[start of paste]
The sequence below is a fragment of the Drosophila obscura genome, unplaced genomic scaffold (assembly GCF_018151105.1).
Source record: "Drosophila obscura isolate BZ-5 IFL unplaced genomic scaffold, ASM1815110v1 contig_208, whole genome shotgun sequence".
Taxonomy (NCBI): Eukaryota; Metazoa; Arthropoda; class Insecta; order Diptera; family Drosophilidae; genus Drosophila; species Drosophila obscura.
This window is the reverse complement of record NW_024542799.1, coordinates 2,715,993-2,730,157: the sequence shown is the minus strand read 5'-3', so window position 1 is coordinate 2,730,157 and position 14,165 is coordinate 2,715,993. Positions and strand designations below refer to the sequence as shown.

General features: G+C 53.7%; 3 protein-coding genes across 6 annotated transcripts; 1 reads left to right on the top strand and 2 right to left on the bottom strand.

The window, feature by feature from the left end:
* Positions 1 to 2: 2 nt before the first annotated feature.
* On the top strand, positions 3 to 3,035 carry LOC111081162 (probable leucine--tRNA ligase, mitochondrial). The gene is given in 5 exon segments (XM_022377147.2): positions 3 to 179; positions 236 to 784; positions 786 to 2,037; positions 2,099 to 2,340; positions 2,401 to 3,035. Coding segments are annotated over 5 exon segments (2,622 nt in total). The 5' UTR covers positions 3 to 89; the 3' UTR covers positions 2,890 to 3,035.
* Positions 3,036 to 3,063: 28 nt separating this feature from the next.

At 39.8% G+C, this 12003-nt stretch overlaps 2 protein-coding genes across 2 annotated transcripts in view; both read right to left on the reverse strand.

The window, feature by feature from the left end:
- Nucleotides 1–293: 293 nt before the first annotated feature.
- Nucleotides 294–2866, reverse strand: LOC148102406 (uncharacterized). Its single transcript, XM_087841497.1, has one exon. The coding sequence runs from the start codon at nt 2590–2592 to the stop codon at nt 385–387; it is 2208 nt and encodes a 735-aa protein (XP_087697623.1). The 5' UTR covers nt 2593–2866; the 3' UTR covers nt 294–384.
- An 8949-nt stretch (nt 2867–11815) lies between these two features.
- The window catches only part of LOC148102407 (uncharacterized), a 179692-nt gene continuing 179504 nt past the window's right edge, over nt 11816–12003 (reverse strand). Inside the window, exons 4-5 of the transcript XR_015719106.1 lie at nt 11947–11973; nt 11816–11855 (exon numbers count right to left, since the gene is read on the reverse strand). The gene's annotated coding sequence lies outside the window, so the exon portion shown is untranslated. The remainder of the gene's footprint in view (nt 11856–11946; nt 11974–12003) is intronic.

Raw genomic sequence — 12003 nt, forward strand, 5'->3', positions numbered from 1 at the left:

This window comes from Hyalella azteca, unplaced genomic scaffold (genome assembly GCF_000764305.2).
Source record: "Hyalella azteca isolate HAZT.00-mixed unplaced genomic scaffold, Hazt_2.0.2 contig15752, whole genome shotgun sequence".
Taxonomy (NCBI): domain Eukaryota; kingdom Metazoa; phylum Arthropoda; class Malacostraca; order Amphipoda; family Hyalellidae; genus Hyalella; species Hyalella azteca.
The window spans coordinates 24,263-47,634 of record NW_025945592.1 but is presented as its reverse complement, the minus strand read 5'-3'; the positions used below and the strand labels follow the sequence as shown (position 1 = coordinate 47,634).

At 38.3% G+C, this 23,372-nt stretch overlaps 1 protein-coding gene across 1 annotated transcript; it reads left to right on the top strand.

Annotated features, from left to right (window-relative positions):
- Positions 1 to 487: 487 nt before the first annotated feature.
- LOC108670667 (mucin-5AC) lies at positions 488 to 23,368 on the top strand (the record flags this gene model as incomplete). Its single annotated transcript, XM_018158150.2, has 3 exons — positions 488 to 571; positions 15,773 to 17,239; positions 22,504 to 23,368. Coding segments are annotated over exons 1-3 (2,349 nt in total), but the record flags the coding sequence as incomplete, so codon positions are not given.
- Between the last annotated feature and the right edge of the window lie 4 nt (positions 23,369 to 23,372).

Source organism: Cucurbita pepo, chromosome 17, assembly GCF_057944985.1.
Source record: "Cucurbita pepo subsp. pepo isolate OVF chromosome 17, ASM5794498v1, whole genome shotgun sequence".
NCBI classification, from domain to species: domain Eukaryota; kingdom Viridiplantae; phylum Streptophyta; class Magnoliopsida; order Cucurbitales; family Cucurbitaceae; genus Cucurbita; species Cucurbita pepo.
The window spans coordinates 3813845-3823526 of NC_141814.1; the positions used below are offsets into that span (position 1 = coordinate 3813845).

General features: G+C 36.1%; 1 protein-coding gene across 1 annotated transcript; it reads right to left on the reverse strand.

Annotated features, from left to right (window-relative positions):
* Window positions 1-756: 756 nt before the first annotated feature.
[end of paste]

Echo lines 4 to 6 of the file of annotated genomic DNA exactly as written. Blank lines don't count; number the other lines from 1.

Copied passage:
This window is the reverse complement of record NW_024542799.1, coordinates 2,715,993-2,730,157: the sequence shown is the minus strand read 5'-3', so window position 1 is coordinate 2,730,157 and position 14,165 is coordinate 2,715,993. Positions and strand designations below refer to the sequence as shown.

General features: G+C 53.7%; 3 protein-coding genes across 6 annotated transcripts; 1 reads left to right on the top strand and 2 right to left on the bottom strand.

The window, feature by feature from the left end: